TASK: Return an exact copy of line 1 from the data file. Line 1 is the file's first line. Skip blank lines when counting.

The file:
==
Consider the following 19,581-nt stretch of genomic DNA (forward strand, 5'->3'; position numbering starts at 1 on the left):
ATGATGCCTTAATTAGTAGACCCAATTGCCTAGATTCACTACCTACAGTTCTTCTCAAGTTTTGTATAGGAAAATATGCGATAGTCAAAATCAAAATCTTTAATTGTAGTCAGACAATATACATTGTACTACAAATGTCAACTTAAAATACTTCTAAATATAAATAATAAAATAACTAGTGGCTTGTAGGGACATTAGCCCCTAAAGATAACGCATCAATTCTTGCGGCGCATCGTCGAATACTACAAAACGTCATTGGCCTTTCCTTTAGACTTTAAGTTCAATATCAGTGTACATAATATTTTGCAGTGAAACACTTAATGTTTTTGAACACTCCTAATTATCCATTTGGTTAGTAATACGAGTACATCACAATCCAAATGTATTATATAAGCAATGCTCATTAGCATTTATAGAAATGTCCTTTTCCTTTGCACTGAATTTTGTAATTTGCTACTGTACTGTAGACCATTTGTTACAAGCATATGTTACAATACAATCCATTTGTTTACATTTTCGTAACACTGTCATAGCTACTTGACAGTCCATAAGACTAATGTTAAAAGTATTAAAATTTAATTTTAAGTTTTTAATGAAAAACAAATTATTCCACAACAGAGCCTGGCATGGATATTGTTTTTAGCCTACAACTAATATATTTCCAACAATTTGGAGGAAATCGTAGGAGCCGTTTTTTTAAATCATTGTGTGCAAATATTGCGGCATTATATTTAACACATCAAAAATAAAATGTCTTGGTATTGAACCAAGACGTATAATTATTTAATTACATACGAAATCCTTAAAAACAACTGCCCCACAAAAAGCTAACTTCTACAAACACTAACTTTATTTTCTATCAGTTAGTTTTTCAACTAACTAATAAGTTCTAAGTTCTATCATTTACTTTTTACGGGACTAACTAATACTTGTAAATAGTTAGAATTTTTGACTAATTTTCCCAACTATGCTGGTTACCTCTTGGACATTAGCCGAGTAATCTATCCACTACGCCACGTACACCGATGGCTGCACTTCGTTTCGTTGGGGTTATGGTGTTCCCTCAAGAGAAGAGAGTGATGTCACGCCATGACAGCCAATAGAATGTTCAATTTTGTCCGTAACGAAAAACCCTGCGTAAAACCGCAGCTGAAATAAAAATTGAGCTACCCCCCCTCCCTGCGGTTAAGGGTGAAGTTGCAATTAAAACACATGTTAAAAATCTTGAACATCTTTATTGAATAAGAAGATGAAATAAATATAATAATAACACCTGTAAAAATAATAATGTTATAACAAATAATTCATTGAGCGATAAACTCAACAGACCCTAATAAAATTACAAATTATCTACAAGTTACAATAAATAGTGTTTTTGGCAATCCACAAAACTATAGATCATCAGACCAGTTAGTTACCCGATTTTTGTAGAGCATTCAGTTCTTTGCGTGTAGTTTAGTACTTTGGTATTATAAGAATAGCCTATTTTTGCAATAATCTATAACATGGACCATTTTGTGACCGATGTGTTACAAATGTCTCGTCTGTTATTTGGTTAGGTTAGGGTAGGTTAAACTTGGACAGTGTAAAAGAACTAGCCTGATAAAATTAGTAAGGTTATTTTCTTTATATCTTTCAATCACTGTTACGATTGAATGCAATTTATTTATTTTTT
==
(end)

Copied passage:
Consider the following 19,581-nt stretch of genomic DNA (forward strand, 5'->3'; position numbering starts at 1 on the left):